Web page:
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#1 2014-05-02 15:44:07

Registered: 2014-05-02
Posts: 18

Polygonal numbers

I had this from Euler's Algebra proof to represent polygonal numbers of any kind but I don't understand what it means it goes like this:
Draw a polygon haing number of sides required n this number is constant for the whole series n equal to 2 + diff of arith progress
Then choose on of its angles n draw diagonals n the sides of he angle n the diagonal are to be indefinetly produced
After that I take these 2 sides n diagonals o he first polygon as I often as I choose n draw from corresponding points marked by compass lines parallel to first polygon n divide them in as many equal parts or as many points as there are actualy in the diagonals in the 2 sides produced.
Please give geometrical represantation of the proof if you can
God bless n thank you


#2 2014-05-02 20:24:36

bob bundy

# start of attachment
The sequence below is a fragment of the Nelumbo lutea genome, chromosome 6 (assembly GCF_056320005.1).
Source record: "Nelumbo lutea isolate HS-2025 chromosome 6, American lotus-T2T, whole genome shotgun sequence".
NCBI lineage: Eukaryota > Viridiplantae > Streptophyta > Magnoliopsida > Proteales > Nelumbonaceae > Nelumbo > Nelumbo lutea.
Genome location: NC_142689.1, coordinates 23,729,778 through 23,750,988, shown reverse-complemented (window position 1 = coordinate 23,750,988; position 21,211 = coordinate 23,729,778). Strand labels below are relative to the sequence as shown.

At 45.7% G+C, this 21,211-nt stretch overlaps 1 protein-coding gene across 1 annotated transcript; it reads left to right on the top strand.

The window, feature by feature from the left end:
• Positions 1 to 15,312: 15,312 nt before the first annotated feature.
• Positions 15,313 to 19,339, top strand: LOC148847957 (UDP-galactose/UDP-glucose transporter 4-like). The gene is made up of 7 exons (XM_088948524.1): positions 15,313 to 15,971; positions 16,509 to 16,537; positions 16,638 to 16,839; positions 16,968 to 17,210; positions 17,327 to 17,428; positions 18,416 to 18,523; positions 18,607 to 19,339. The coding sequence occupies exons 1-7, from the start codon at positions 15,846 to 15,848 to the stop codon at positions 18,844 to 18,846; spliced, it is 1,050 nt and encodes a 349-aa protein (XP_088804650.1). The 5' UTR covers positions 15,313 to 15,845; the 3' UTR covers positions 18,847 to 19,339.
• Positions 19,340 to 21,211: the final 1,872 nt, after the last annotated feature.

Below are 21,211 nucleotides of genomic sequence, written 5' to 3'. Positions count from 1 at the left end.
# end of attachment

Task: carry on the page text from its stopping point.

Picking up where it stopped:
Registered: 2010-06-20
Posts: 8,012

Re: Polygonal numbers

hi Sven,

Welcome to the forum.

I had not learnt of polygonal numbers so I had to look it up.  There is a good article here:

I cannot follow exactly what you are describing but you can build a formula like this:

Diagram below (from Wiki and modified).  Here n = 6.

The table shows a column for differences where the differences are n - 2 (= 4)

The second column is an arithmetic progression with first term, a = 1, and common difference, d  = n-2

Terms in arithmetic progressions are given by t = a + (m-1)d

The third column shows the polygonal numbers.  Each number = previous number + next term in the ap.

So you can build the formula from this.

Hope this helps.  Post again, smile


View Image: polygonal numbers.gif

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